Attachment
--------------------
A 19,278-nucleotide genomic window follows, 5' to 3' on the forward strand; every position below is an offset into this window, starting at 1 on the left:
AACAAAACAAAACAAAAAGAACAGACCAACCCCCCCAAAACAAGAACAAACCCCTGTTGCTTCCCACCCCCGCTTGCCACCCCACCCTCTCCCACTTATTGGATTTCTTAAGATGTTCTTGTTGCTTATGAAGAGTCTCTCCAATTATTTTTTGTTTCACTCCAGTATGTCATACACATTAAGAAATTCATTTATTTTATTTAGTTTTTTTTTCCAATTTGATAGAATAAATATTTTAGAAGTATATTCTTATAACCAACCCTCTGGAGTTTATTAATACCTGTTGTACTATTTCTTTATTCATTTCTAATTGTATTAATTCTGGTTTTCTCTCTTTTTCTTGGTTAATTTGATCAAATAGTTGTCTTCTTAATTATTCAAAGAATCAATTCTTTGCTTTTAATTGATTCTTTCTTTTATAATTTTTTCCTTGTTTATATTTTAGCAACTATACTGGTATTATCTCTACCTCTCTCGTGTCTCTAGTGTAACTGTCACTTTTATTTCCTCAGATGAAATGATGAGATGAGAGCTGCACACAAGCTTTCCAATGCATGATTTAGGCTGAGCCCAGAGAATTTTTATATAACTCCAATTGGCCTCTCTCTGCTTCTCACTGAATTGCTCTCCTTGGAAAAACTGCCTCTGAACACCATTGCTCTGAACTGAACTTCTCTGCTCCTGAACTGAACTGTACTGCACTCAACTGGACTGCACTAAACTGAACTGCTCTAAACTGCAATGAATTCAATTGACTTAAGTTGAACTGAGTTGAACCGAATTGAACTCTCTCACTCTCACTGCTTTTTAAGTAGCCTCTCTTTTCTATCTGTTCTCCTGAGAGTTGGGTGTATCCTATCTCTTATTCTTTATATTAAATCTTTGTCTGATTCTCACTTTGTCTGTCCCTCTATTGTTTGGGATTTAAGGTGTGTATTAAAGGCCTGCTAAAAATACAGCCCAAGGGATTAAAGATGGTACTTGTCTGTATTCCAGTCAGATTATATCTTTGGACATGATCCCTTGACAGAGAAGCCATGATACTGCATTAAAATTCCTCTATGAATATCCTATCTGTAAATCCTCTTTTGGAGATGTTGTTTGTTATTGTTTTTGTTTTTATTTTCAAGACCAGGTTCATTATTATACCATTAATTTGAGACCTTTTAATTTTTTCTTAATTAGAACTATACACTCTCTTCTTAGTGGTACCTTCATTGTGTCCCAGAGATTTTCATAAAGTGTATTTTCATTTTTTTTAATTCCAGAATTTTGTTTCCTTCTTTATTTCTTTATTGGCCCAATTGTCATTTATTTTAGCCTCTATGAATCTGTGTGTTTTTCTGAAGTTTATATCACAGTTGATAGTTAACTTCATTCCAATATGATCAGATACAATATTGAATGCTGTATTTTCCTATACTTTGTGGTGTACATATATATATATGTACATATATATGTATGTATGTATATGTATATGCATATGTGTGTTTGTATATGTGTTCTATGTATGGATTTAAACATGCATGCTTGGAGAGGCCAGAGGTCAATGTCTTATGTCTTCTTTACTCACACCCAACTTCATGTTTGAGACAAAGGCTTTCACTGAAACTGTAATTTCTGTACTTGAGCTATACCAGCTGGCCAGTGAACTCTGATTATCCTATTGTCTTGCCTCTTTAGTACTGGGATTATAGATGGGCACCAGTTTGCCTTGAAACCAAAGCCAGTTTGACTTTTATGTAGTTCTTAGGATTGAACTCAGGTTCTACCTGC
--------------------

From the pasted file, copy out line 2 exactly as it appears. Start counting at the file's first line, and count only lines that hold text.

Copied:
AACAAAACAAAACAAAAAGAACAGACCAACCCCCCCAAAACAAGAACAAACCCCTGTTGCTTCCCACCCCCGCTTGCCACCCCACCCTCTCCCACTTATTGGATTTCTTAAGATGTTCTTGTTGCTTATGAAGAGTCTCTCCAATTATTTTTTGTTTCACTCCAGTATGTCATACACATTAAGAAATTCATTTATTTTATTTAGTTTTTTTTTCCAATTTGATAGAATAAATATTTTAGAAGTATATTCTTATAACCAACCCTCTGGAGTTTATTAATACCTGTTGTACTATTTCTTTATTCATTTCTAATTGTATTAATTCTGGTTTTCTCTCTTTTTCTTGGTTAATTTGATCAAATAGTTGTCTTCTTAATTATTCAAAGAATCAATTCTTTGCTTTTAATTGATTCTTTCTTTTATAATTTTTTCCTTGTTTATATTTTAGCAACTATACTGGTATTATCTCTACCTCTCTCGTGTCTCTAGTGTAACTGTCACTTTTATTTCCTCAGATGAAATGATGAGATGAGAGCTGCACACAAGCTTTCCAATGCATGATTTAGGCTGAGCCCAGAGAATTTTTATATAACTCCAATTGGCCTCTCTCTGCTTCTCACTGAATTGCTCTCCTTGGAAAAACTGCCTCTGAACACCATTGCTCTGAACTGAACTTCTCTGCTCCTGAACTGAACTGTACTGCACTCAACTGGACTGCACTAAACTGAACTGCTCTAAACTGCAATGAATTCAATTGACTTAAGTTGAACTGAGTTGAACCGAATTGAACTCTCTCACTCTCACTGCTTTTTAAGTAGCCTCTCTTTTCTATCTGTTCTCCTGAGAGTTGGGTGTATCCTATCTCTTATTCTTTATATTAAATCTTTGTCTGATTCTCACTTTGTCTGTCCCTCTATTGTTTGGGATTTAAGGTGTGTATTAAAGGCCTGCTAAAAATACAGCCCAAGGGATTAAAGATGGTACTTGTCTGTATTCCAGTCAGATTATATCTTTGGACATGATCCCTTGACAGAGAAGCCATGATACTGCATTAAAATTCCTCTATGAATATCCTATCTGTAAATCCTCTTTTGGAGATGTTGTTTGTTATTGTTTTTGTTTTTATTTTCAAGACCAGGTTCATTATTATACCATTAATTTGAGACCTTTTAATTTTTTCTTAATTAGAACTATACACTCTCTTCTTAGTGGTACCTTCATTGTGTCCCAGAGATTTTCATAAAGTGTATTTTCATTTTTTTTAATTCCAGAATTTTGTTTCCTTCTTTATTTCTTTATTGGCCCAATTGTCATTTATTTTAGCCTCTATGAATCTGTGTGTTTTTCTGAAGTTTATATCACAGTTGATAGTTAACTTCATTCCAATATGATCAGATACAATATTGAATGCTGTATTTTCCTATACTTTGTGGTGTACATATATATATATGTACATATATATGTATGTATGTATATGTATATGCATATGTGTGTTTGTATATGTGTTCTATGTATGGATTTAAACATGCATGCTTGGAGAGGCCAGAGGTCAATGTCTTATGTCTTCTTTACTCACACCCAACTTCATGTTTGAGACAAAGGCTTTCACTGAAACTGTAATTTCTGTACTTGAGCTATACCAGCTGGCCAGTGAACTCTGATTATCCTATTGTCTTGCCTCTTTAGTACTGGGATTATAGATGGGCACCAGTTTGCCTTGAAACCAAAGCCAGTTTGACTTTTATGTAGTTCTTAGGATTGAACTCAGGTTCTACCTGC